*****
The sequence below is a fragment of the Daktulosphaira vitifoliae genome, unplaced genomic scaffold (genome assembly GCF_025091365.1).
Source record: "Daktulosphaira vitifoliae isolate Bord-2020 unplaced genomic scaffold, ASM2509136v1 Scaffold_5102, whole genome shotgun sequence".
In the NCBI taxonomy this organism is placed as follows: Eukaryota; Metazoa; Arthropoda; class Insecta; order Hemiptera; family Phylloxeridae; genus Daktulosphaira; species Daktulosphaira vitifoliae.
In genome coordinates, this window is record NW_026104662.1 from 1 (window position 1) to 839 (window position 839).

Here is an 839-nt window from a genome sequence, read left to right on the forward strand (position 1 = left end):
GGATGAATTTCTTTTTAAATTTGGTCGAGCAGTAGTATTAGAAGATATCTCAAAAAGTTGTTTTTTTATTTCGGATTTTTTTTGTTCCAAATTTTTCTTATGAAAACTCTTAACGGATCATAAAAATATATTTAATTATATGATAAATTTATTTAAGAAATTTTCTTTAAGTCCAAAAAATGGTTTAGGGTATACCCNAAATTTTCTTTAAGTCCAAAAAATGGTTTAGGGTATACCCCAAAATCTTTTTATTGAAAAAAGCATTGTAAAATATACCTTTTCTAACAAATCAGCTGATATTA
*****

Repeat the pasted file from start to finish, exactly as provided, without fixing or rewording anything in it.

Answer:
The sequence below is a fragment of the Daktulosphaira vitifoliae genome, unplaced genomic scaffold (genome assembly GCF_025091365.1).
Source record: "Daktulosphaira vitifoliae isolate Bord-2020 unplaced genomic scaffold, ASM2509136v1 Scaffold_5102, whole genome shotgun sequence".
In the NCBI taxonomy this organism is placed as follows: Eukaryota; Metazoa; Arthropoda; class Insecta; order Hemiptera; family Phylloxeridae; genus Daktulosphaira; species Daktulosphaira vitifoliae.
In genome coordinates, this window is record NW_026104662.1 from 1 (window position 1) to 839 (window position 839).

Here is an 839-nt window from a genome sequence, read left to right on the forward strand (position 1 = left end):
GGATGAATTTCTTTTTAAATTTGGTCGAGCAGTAGTATTAGAAGATATCTCAAAAAGTTGTTTTTTTATTTCGGATTTTTTTTGTTCCAAATTTTTCTTATGAAAACTCTTAACGGATCATAAAAATATATTTAATTATATGATAAATTTATTTAAGAAATTTTCTTTAAGTCCAAAAAATGGTTTAGGGTATACCCNAAATTTTCTTTAAGTCCAAAAAATGGTTTAGGGTATACCCCAAAATCTTTTTATTGAAAAAAGCATTGTAAAATATACCTTTTCTAACAAATCAGCTGATATTA